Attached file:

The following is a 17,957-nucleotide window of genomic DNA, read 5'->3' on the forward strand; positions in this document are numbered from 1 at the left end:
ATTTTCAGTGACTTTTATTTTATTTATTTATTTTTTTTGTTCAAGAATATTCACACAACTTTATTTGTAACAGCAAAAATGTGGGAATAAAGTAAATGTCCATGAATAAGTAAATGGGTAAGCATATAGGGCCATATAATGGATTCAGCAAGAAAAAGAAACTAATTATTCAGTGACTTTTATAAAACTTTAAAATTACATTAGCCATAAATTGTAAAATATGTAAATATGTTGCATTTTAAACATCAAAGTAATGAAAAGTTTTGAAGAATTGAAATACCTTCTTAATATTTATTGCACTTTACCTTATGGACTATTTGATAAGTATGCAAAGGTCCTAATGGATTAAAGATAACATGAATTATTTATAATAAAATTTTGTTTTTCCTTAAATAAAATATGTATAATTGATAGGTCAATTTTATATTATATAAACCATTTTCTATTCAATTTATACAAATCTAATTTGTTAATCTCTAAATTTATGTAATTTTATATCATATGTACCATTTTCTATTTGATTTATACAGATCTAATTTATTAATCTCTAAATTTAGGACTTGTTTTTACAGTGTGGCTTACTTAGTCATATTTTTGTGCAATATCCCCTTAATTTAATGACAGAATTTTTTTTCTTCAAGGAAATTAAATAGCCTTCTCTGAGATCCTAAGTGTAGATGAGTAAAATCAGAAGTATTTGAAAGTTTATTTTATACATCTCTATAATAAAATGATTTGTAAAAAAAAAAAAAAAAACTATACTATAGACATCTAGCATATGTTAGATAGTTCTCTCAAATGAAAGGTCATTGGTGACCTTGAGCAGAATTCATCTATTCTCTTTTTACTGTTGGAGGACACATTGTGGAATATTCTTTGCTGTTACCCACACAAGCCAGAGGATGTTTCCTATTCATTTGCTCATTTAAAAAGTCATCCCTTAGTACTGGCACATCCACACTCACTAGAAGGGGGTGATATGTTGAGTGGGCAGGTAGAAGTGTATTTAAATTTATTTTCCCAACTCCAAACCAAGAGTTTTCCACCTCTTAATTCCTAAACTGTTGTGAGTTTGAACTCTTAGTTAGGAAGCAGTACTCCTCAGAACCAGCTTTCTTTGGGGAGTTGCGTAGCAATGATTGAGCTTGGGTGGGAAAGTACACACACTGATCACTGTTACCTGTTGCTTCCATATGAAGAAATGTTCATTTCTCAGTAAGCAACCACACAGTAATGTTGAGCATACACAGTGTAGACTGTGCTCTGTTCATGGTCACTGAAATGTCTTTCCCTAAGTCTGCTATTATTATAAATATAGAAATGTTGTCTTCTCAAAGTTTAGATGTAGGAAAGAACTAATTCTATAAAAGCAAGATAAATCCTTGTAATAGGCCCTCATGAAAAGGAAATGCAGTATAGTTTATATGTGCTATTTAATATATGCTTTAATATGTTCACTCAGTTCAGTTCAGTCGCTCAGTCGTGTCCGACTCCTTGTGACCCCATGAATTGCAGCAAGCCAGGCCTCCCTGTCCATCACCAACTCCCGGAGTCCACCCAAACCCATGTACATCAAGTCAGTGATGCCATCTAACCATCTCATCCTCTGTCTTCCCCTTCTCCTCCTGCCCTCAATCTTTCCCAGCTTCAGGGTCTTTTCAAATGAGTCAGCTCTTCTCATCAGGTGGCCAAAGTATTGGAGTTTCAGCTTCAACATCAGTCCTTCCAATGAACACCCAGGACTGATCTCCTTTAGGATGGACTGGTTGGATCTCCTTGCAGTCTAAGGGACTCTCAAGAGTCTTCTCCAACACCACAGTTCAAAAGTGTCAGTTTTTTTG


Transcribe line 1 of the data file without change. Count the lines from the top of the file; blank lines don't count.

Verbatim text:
The following is a 17,957-nucleotide window of genomic DNA, read 5'->3' on the forward strand; positions in this document are numbered from 1 at the left end: